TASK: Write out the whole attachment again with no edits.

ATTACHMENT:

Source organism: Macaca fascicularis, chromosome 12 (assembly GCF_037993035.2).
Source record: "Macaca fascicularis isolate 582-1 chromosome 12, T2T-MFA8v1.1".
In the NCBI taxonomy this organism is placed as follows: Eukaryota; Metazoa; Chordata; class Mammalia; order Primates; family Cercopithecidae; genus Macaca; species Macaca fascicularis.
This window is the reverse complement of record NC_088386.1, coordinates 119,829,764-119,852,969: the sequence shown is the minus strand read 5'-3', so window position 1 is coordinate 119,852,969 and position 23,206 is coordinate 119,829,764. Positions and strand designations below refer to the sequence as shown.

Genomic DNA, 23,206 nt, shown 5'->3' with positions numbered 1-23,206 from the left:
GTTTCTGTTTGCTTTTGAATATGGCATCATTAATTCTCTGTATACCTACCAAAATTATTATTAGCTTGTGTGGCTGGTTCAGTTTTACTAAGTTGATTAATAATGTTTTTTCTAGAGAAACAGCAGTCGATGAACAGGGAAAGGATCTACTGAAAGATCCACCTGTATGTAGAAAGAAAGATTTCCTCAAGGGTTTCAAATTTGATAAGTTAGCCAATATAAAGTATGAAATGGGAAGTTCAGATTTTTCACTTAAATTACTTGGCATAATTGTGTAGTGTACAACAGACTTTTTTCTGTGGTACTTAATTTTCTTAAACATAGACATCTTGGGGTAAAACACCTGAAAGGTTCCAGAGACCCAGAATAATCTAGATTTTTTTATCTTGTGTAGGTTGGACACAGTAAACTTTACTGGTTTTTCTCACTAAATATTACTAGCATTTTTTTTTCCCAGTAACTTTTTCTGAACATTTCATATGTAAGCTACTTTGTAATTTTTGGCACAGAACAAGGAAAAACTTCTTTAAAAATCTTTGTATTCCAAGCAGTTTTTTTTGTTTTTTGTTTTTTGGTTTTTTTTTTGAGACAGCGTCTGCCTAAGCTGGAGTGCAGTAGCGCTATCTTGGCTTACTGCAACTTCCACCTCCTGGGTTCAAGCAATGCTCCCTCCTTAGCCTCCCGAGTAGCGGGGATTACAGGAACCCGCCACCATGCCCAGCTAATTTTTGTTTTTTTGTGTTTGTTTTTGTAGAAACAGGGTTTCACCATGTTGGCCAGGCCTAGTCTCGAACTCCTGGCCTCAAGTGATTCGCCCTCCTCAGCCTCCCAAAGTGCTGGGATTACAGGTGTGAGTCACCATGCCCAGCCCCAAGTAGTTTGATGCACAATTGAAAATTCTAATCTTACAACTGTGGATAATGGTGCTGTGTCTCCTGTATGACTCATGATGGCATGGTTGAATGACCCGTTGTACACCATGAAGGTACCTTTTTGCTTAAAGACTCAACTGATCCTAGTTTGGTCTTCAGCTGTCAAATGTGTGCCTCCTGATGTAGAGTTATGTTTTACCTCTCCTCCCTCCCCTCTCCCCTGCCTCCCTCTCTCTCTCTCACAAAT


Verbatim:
Source organism: Macaca fascicularis, chromosome 12 (assembly GCF_037993035.2).
Source record: "Macaca fascicularis isolate 582-1 chromosome 12, T2T-MFA8v1.1".
In the NCBI taxonomy this organism is placed as follows: Eukaryota; Metazoa; Chordata; class Mammalia; order Primates; family Cercopithecidae; genus Macaca; species Macaca fascicularis.
This window is the reverse complement of record NC_088386.1, coordinates 119,829,764-119,852,969: the sequence shown is the minus strand read 5'-3', so window position 1 is coordinate 119,852,969 and position 23,206 is coordinate 119,829,764. Positions and strand designations below refer to the sequence as shown.

Genomic DNA, 23,206 nt, shown 5'->3' with positions numbered 1-23,206 from the left:
GTTTCTGTTTGCTTTTGAATATGGCATCATTAATTCTCTGTATACCTACCAAAATTATTATTAGCTTGTGTGGCTGGTTCAGTTTTACTAAGTTGATTAATAATGTTTTTTCTAGAGAAACAGCAGTCGATGAACAGGGAAAGGATCTACTGAAAGATCCACCTGTATGTAGAAAGAAAGATTTCCTCAAGGGTTTCAAATTTGATAAGTTAGCCAATATAAAGTATGAAATGGGAAGTTCAGATTTTTCACTTAAATTACTTGGCATAATTGTGTAGTGTACAACAGACTTTTTTCTGTGGTACTTAATTTTCTTAAACATAGACATCTTGGGGTAAAACACCTGAAAGGTTCCAGAGACCCAGAATAATCTAGATTTTTTTATCTTGTGTAGGTTGGACACAGTAAACTTTACTGGTTTTTCTCACTAAATATTACTAGCATTTTTTTTTCCCAGTAACTTTTTCTGAACATTTCATATGTAAGCTACTTTGTAATTTTTGGCACAGAACAAGGAAAAACTTCTTTAAAAATCTTTGTATTCCAAGCAGTTTTTTTTGTTTTTTGTTTTTTGGTTTTTTTTTTGAGACAGCGTCTGCCTAAGCTGGAGTGCAGTAGCGCTATCTTGGCTTACTGCAACTTCCACCTCCTGGGTTCAAGCAATGCTCCCTCCTTAGCCTCCCGAGTAGCGGGGATTACAGGAACCCGCCACCATGCCCAGCTAATTTTTGTTTTTTTGTGTTTGTTTTTGTAGAAACAGGGTTTCACCATGTTGGCCAGGCCTAGTCTCGAACTCCTGGCCTCAAGTGATTCGCCCTCCTCAGCCTCCCAAAGTGCTGGGATTACAGGTGTGAGTCACCATGCCCAGCCCCAAGTAGTTTGATGCACAATTGAAAATTCTAATCTTACAACTGTGGATAATGGTGCTGTGTCTCCTGTATGACTCATGATGGCATGGTTGAATGACCCGTTGTACACCATGAAGGTACCTTTTTGCTTAAAGACTCAACTGATCCTAGTTTGGTCTTCAGCTGTCAAATGTGTGCCTCCTGATGTAGAGTTATGTTTTACCTCTCCTCCCTCCCCTCTCCCCTGCCTCCCTCTCTCTCTCTCACAAAT